A Handbook for Latin Clubs eBook

This eBook from the Gutenberg Project consists of approximately 70 pages of information about A Handbook for Latin Clubs.

That scarce a piece I publish in a year,
Idle perhaps to you I may appear. 
But rather, that I write at all, admire,
When I am often robbed of days entire. 
Now with my friends the evening I must spend: 
To those preferred my compliments must send. 
Now at the witnessing a will make one: 
Hurried from this to that, my morning’s gone. 
Some office must attend; or else some ball;
Or else my lawyer’s summons to the hall. 
Now a rehearsal, now a concert hear;
And now a Latin play at Westminster. 
Home after ten return, quite tir’d and dos’d. 
When is the piece, you want, to be compos’d?

    —­John Hay

WHAT IS GIVEN TO FRIENDS IS NOT LOST

Martial

Your slave will with your gold abscond,
  The fire your home lay low,
Your debtor will disown his bond
  Your farm no crops bestow;
Your steward a mistress frail shall cheat;
Your freighted ship the storms will beat;
That only from mischance you’ll save,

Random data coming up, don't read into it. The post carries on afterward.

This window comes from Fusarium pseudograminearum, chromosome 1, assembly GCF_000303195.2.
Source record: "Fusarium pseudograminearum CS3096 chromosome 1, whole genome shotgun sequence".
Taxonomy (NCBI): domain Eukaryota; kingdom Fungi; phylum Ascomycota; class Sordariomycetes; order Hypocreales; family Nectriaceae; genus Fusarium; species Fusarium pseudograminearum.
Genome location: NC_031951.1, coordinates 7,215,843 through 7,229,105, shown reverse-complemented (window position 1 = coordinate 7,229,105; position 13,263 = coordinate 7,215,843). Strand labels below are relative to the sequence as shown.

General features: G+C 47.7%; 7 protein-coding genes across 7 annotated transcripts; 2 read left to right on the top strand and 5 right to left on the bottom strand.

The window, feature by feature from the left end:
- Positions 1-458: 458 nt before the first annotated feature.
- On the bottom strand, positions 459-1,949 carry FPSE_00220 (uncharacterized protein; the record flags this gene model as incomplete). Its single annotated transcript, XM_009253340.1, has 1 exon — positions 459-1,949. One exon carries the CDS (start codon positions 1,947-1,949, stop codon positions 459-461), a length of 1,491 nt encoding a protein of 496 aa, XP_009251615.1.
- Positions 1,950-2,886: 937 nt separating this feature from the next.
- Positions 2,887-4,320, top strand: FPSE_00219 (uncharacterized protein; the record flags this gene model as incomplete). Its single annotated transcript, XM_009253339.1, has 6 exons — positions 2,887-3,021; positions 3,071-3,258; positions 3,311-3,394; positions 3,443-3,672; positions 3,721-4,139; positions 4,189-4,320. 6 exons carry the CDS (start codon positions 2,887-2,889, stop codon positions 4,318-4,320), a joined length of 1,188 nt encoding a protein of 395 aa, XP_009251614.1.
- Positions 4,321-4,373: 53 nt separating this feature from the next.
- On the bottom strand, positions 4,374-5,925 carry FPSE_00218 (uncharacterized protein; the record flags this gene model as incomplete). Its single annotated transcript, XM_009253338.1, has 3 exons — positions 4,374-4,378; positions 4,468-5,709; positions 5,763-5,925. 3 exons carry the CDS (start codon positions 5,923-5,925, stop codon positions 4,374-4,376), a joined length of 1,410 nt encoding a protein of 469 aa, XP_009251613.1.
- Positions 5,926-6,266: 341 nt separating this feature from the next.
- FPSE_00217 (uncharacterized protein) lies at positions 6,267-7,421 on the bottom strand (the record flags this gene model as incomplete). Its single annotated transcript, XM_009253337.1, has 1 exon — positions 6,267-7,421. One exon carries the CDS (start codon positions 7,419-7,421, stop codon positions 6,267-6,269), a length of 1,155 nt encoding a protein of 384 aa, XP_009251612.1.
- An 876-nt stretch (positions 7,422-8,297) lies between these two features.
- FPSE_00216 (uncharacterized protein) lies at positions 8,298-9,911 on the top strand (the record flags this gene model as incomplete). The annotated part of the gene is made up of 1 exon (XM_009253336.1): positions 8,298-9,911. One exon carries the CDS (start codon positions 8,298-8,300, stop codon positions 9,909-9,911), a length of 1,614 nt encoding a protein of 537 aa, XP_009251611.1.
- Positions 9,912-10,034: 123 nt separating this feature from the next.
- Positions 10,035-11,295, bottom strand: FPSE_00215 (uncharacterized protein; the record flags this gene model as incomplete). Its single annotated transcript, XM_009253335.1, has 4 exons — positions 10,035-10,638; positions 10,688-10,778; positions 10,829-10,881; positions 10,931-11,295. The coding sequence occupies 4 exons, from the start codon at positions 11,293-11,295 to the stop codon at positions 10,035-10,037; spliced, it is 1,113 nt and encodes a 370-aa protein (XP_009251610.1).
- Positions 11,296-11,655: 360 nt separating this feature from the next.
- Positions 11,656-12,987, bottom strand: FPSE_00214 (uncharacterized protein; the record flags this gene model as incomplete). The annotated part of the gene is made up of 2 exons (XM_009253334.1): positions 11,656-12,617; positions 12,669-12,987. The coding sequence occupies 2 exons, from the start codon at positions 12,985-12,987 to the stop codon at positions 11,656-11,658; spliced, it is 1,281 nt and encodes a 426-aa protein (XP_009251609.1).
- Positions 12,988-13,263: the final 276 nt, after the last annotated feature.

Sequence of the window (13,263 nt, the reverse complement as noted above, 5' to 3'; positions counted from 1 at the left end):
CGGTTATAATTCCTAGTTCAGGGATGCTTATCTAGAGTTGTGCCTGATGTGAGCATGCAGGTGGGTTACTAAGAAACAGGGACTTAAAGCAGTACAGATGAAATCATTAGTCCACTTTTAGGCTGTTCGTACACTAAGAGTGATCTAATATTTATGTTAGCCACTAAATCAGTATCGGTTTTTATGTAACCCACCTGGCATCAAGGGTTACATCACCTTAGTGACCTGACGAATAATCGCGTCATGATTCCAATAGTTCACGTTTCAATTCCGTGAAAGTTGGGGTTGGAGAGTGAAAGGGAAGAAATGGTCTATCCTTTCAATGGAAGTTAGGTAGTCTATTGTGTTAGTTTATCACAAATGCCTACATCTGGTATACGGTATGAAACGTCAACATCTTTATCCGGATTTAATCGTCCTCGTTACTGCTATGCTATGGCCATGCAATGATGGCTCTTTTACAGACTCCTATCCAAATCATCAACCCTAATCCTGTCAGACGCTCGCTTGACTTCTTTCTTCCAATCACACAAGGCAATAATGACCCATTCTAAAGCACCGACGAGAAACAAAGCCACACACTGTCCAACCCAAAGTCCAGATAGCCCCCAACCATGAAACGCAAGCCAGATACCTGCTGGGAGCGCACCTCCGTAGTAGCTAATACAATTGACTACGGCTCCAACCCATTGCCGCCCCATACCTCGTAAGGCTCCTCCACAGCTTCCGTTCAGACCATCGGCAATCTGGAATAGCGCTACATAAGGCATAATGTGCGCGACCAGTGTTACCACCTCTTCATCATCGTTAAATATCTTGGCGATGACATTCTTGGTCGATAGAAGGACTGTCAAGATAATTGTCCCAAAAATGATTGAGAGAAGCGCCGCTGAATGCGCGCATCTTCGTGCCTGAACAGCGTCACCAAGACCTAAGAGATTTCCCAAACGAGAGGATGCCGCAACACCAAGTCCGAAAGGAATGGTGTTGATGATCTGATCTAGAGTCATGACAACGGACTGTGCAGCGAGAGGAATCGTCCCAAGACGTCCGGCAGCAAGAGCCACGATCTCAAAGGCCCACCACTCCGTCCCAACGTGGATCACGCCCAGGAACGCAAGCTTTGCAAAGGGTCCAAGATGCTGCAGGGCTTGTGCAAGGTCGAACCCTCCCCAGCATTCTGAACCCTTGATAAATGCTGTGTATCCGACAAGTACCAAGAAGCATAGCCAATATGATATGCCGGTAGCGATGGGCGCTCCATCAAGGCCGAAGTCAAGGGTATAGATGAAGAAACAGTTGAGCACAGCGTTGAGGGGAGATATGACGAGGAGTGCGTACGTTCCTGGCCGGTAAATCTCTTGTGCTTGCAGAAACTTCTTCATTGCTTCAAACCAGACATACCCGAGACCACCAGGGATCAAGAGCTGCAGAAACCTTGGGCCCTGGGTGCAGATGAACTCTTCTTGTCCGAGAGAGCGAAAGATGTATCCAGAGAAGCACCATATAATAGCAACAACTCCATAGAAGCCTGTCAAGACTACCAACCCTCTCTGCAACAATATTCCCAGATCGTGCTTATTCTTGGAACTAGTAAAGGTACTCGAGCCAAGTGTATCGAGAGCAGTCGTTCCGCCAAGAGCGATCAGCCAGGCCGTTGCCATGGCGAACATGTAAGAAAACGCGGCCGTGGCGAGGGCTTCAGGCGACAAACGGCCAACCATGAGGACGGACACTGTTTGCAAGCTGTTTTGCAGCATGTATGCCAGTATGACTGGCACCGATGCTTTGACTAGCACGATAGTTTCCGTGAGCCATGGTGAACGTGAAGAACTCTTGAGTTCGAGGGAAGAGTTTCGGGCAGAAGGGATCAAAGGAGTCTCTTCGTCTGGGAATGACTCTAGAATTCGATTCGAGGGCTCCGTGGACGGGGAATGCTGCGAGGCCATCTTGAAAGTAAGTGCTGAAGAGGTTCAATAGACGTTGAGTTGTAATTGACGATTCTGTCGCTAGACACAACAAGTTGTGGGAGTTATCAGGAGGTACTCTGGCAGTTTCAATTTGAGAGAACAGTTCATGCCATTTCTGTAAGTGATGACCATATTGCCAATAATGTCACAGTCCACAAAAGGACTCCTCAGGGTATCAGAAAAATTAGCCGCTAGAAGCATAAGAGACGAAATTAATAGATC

Which to your friends is given;
The only wealth you’ll always have
  Is that you’ve lent to heaven.

    —­English Journal of Education,
        Jan., 1856

TO COTILUS

Martial

They tell me, Cotilus, that you’re a beau: 
What this is, Cotilus, I wish to know. 
“A beau is one who, with the nicest care,
In parted locks divides his curling hair;
One who with balm and cinnamon smells sweet,
Whose humming lips some Spanish air repeat;
Whose naked arms are smoothed with pumice-stone,
And tossed about with graces all his own: 
A beau is one who takes his constant seat
From morn till evening, where the ladies meet;
And ever, on some sofa hovering near,
Whispers some nothing in some fair one’s ear;
Who scribbles thousand billets-doux a day;
Still reads and scribbles, reads, and sends away;
A beau is one who shrinks, if nearly pressed
By the coarse garment of a neighbor guest;
Who knows who flirts with whom, and still is found
At each good table in successive round: 
A beau is one—­none better knows than he
A race-horse, and his noble pedigree”—­
Indeed?  Why Cotilus, if this be so,
What teasing trifling thing is called a beau!

    —­Elton

THE HAPPY LIFE

Martial

To Julius Martialis

The things that make a life to please,
(Sweetest Martial), they are these: 
Estate inherited, not got: 
A thankful field, hearth always hot: 
City seldom, law-suits never: 
Equal friends, agreeing forever: 
Health of body, peace of mind: 
Sleeps that till the morning bind: 
Wise simplicity, plain fare: 
Not drunken nights, yet loos’d from care: 
A sober, not a sullen spouse: 
Clean strength, not such as his that plows;
Wish only what thou art, to be;
Death neither wish, nor fear to see.

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Project Gutenberg
A Handbook for Latin Clubs from Project Gutenberg. Public domain.
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